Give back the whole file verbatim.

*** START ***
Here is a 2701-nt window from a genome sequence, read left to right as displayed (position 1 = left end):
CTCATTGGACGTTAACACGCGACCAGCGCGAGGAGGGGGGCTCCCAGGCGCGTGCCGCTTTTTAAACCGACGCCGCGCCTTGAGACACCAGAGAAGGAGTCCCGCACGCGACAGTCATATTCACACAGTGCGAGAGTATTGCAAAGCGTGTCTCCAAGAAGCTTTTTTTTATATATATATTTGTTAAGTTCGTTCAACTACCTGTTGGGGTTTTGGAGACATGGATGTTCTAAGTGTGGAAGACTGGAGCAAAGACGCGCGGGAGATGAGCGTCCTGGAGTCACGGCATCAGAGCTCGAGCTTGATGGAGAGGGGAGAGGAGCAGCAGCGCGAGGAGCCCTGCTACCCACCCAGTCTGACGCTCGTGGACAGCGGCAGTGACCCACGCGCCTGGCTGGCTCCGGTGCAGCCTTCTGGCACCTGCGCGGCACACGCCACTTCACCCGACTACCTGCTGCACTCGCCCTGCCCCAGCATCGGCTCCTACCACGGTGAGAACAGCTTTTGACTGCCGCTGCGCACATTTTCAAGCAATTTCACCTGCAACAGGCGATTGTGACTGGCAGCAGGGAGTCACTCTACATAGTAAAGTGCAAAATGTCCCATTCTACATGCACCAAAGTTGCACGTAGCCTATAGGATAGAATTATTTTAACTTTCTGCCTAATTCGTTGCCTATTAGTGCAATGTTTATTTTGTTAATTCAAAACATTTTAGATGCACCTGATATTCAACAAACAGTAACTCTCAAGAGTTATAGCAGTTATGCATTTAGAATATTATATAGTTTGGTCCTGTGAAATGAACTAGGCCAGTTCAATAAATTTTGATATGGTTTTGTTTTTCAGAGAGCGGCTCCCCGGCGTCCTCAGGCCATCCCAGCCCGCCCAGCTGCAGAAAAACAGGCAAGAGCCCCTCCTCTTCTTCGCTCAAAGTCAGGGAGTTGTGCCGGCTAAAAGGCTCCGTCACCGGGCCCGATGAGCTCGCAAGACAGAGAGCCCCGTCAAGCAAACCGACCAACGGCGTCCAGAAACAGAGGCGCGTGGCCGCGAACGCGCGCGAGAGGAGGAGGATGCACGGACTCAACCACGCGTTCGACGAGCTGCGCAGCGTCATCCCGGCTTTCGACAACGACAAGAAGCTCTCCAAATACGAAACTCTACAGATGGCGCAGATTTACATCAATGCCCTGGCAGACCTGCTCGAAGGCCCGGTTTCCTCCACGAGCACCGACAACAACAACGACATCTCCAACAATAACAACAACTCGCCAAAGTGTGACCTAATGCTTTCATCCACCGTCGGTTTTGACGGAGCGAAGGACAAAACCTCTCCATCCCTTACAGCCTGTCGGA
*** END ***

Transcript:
Here is a 2701-nt window from a genome sequence, read left to right as displayed (position 1 = left end):
CTCATTGGACGTTAACACGCGACCAGCGCGAGGAGGGGGGCTCCCAGGCGCGTGCCGCTTTTTAAACCGACGCCGCGCCTTGAGACACCAGAGAAGGAGTCCCGCACGCGACAGTCATATTCACACAGTGCGAGAGTATTGCAAAGCGTGTCTCCAAGAAGCTTTTTTTTATATATATATTTGTTAAGTTCGTTCAACTACCTGTTGGGGTTTTGGAGACATGGATGTTCTAAGTGTGGAAGACTGGAGCAAAGACGCGCGGGAGATGAGCGTCCTGGAGTCACGGCATCAGAGCTCGAGCTTGATGGAGAGGGGAGAGGAGCAGCAGCGCGAGGAGCCCTGCTACCCACCCAGTCTGACGCTCGTGGACAGCGGCAGTGACCCACGCGCCTGGCTGGCTCCGGTGCAGCCTTCTGGCACCTGCGCGGCACACGCCACTTCACCCGACTACCTGCTGCACTCGCCCTGCCCCAGCATCGGCTCCTACCACGGTGAGAACAGCTTTTGACTGCCGCTGCGCACATTTTCAAGCAATTTCACCTGCAACAGGCGATTGTGACTGGCAGCAGGGAGTCACTCTACATAGTAAAGTGCAAAATGTCCCATTCTACATGCACCAAAGTTGCACGTAGCCTATAGGATAGAATTATTTTAACTTTCTGCCTAATTCGTTGCCTATTAGTGCAATGTTTATTTTGTTAATTCAAAACATTTTAGATGCACCTGATATTCAACAAACAGTAACTCTCAAGAGTTATAGCAGTTATGCATTTAGAATATTATATAGTTTGGTCCTGTGAAATGAACTAGGCCAGTTCAATAAATTTTGATATGGTTTTGTTTTTCAGAGAGCGGCTCCCCGGCGTCCTCAGGCCATCCCAGCCCGCCCAGCTGCAGAAAAACAGGCAAGAGCCCCTCCTCTTCTTCGCTCAAAGTCAGGGAGTTGTGCCGGCTAAAAGGCTCCGTCACCGGGCCCGATGAGCTCGCAAGACAGAGAGCCCCGTCAAGCAAACCGACCAACGGCGTCCAGAAACAGAGGCGCGTGGCCGCGAACGCGCGCGAGAGGAGGAGGATGCACGGACTCAACCACGCGTTCGACGAGCTGCGCAGCGTCATCCCGGCTTTCGACAACGACAAGAAGCTCTCCAAATACGAAACTCTACAGATGGCGCAGATTTACATCAATGCCCTGGCAGACCTGCTCGAAGGCCCGGTTTCCTCCACGAGCACCGACAACAACAACGACATCTCCAACAATAACAACAACTCGCCAAAGTGTGACCTAATGCTTTCATCCACCGTCGGTTTTGACGGAGCGAAGGACAAAACCTCTCCATCCCTTACAGCCTGTCGGA